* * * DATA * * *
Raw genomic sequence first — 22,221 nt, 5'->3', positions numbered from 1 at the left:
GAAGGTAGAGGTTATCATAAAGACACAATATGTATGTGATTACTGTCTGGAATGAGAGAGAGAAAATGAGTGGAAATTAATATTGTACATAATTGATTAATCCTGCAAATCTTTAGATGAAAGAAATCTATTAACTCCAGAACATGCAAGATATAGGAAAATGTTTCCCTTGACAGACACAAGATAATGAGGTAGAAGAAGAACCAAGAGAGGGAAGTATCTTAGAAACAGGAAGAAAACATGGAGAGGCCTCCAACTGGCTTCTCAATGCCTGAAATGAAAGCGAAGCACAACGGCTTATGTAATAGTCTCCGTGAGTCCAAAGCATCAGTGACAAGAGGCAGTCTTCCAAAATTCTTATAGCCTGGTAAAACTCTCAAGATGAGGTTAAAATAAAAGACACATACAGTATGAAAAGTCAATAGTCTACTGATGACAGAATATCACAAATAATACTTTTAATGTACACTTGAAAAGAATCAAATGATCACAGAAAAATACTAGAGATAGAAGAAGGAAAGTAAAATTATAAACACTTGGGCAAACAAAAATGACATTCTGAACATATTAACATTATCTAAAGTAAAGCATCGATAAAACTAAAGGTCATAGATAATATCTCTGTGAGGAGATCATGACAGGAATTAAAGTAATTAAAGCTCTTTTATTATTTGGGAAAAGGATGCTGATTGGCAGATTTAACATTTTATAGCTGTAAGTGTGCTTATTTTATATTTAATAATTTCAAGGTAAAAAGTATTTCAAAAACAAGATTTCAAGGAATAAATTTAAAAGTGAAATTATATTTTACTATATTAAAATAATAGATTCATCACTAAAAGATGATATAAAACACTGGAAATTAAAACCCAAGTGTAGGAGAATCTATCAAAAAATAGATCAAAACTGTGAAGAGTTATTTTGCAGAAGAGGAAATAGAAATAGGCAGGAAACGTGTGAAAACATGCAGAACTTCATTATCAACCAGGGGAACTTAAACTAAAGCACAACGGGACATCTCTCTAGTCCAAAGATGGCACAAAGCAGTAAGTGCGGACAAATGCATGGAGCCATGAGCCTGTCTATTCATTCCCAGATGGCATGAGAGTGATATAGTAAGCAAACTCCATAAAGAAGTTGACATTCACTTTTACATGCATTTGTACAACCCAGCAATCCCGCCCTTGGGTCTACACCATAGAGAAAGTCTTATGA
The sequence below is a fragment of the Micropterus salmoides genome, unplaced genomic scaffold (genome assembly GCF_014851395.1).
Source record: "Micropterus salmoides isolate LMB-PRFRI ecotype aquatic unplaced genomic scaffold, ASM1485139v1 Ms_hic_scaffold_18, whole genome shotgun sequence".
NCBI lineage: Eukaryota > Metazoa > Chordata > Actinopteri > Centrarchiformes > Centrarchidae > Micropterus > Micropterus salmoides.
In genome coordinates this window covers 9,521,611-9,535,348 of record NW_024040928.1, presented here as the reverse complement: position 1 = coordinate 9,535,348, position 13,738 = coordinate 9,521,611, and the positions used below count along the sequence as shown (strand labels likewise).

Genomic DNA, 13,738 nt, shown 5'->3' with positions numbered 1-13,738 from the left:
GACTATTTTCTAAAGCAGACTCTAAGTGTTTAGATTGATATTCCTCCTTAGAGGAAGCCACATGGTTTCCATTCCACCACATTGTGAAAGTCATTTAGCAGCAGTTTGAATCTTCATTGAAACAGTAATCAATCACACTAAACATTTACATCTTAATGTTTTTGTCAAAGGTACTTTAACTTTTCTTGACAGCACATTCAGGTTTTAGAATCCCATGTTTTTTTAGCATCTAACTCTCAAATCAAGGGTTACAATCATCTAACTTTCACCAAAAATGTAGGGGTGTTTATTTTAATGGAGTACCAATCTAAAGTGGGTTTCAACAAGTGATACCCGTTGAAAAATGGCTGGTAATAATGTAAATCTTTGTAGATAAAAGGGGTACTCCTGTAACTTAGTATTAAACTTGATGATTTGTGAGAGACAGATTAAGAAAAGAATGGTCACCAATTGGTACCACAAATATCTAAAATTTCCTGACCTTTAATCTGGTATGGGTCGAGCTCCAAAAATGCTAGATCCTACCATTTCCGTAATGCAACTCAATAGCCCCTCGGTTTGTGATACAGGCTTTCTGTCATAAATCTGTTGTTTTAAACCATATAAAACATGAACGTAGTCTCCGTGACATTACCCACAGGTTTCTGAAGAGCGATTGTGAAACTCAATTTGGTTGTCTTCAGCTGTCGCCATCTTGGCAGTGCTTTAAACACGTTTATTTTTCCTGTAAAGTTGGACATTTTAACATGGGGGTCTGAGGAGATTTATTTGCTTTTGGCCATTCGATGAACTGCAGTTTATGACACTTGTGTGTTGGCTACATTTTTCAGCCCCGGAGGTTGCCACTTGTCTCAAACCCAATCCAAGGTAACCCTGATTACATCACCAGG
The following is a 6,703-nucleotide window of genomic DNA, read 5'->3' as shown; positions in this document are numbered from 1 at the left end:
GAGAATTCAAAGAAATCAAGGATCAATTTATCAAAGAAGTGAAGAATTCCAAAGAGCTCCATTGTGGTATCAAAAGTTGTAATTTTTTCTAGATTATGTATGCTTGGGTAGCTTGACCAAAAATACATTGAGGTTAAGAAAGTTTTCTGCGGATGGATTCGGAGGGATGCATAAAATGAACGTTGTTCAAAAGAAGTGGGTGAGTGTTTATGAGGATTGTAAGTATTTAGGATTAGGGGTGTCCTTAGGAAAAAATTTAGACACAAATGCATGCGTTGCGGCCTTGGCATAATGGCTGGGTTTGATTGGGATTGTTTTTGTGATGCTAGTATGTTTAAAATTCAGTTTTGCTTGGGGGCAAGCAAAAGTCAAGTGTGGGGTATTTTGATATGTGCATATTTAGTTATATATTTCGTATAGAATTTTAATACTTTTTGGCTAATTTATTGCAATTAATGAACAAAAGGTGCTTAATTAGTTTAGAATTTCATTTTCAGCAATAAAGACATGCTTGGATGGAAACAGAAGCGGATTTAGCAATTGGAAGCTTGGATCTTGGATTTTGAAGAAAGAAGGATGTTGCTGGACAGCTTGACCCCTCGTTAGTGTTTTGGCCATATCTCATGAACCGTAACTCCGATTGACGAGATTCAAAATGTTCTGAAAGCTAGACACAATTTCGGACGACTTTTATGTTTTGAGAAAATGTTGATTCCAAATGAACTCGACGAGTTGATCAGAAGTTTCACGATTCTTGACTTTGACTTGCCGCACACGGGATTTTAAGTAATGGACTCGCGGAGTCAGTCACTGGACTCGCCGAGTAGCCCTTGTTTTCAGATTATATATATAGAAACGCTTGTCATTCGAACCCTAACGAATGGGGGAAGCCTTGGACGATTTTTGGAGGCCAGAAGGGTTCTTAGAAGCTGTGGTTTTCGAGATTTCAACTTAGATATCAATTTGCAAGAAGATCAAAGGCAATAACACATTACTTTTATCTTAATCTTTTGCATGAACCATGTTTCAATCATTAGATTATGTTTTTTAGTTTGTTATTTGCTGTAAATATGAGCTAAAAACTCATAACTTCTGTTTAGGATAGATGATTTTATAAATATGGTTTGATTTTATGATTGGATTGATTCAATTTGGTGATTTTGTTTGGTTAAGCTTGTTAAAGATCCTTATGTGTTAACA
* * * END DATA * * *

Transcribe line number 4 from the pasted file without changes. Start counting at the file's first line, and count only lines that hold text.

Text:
Source record: "Micropterus salmoides isolate LMB-PRFRI ecotype aquatic unplaced genomic scaffold, ASM1485139v1 Ms_hic_scaffold_18, whole genome shotgun sequence".